From Inspired Talks of Volume 7 of The Complete Works of Swami Vivekananda – Chapter I- Recorded by Miss S.E.Waldo, A Disciple
WEDNESDAY, July 10, 1895.
There are sixty-five million Mohammedans in India, some of them Sufis.* Sufis identify man with God, and through them this idea came into Europe. They say, “I am that Truth”; but they have an esoteric as well as an exoteric doctrine, although Mohammed himself did not hold it.
“Hashshashin”* has become our word “assassin”, because an old sect of Mohammedanism killed nonbelievers as a part of its creed.
A pitcher of water has to be present in the Mohammedan worship as a symbol of God filling the universe.
The Hindus believe that there will be ten Divine Incarnations. Nine have been and the tenth is still to come.
Shankara says: God is to be reasoned on, because the Vedas say so. Reason helps inspiration; books and realised reason — or individualized perception — both are proofs of God. The Vedas are, according to him, a sort of incarnation of universal knowledge. The proof of God is that He brought forth the Vedas, and the proof of the Vedas is that such wonderful books could only have been given out by Brahman. They are the mine of all knowledge, and they have come out of Him as a man breathes out air; therefore we know that He is infinite in power and knowledge. He may or may not have created the world, that is a trifle; to have produced the Vedas is more important! The world has come to know God through the Vedas; no other way there is.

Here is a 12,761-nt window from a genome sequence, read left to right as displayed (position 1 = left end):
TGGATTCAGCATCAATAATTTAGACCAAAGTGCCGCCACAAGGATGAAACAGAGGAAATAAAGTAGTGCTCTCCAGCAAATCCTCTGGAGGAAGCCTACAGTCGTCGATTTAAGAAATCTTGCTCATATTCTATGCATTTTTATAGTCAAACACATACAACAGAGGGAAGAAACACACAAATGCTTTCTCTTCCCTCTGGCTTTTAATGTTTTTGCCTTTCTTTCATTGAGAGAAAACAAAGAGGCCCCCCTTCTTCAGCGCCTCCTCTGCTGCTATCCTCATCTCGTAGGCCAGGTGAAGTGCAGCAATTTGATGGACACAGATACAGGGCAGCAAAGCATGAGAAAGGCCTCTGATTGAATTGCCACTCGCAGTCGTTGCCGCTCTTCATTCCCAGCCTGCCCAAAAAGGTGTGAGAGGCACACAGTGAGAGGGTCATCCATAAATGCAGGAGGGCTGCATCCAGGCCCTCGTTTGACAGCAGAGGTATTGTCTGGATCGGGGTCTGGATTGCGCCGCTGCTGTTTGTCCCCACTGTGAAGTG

And so universal is this belief, held by Shankara, in the all-inclusiveness of the Vedas that there is even a Hindu proverb that if a man loses his cow, he goes to look for her in the Vedas!
Shankara further affirms that obedience to ceremonial is not knowledge. Knowledge of God is independent of moral duties, or sacrifice or ceremonial, or what we think or do not think, just as the stump is not affected when one man takes it for a ghost and another sees it as it is.
Vedanta is necessary because neither reasoning nor books can show us God. He is only to be realised by superconscious perception, and Vedanta teaches how to attain that. You must get beyond personal God (Ishvara) and reach the Absolute Brahman. God is the perception of every being: He is all there is to he perceived. That which says “I” is Brahman, but although we, day and night, perceive Him; we do not know that we are perceiving Him. As soon as we become aware of this truth, all misery goes; so we must get knowledge of the truth. Reach unity; no more duality will come. But knowledge does not come by sacrifice, but by seeking, worshipping, knowing the Atman.
Brahmavidyâ is the highest knowledge, knowing the Brahman; lower knowledge is science. This is the teaching of the Mundakopanishad or the Upanishad for Sannyâsins. There are two sorts of knowledge — principal and secondary. The unessential is that part of the Vedas dealing with worship and ceremonial, also all secular knowledge. The essential is that by which we reach the Absolute. It (the Absolute) creates all from Its own nature; there is nothing to cause, nothing outside. It is all energy, It is all there is. He who makes all sacrifices to himself, the Atman, he alone knows Brahman. Fools think outside worship the highest; fools think works can give us God. Only those who go through the Sushumnâ (the “path” of the Yogis) reach the Atman. They must go to a Guru to learn. Each part has the same nature as the whole; all springs from the Atman. Meditation is the arrow, the whole soul going out to God is the bow, which speeds the arrow to its mark, the Atman. As finite, we can never express the Infinite, but we are the Infinite. Knowing this we argue with no one.
Divine wisdom is to be got by devotion, meditation, and chastity. “Truth alone triumphs, and not untruth. Through truth alone the way is spread to Brahman” — where alone love and truth are.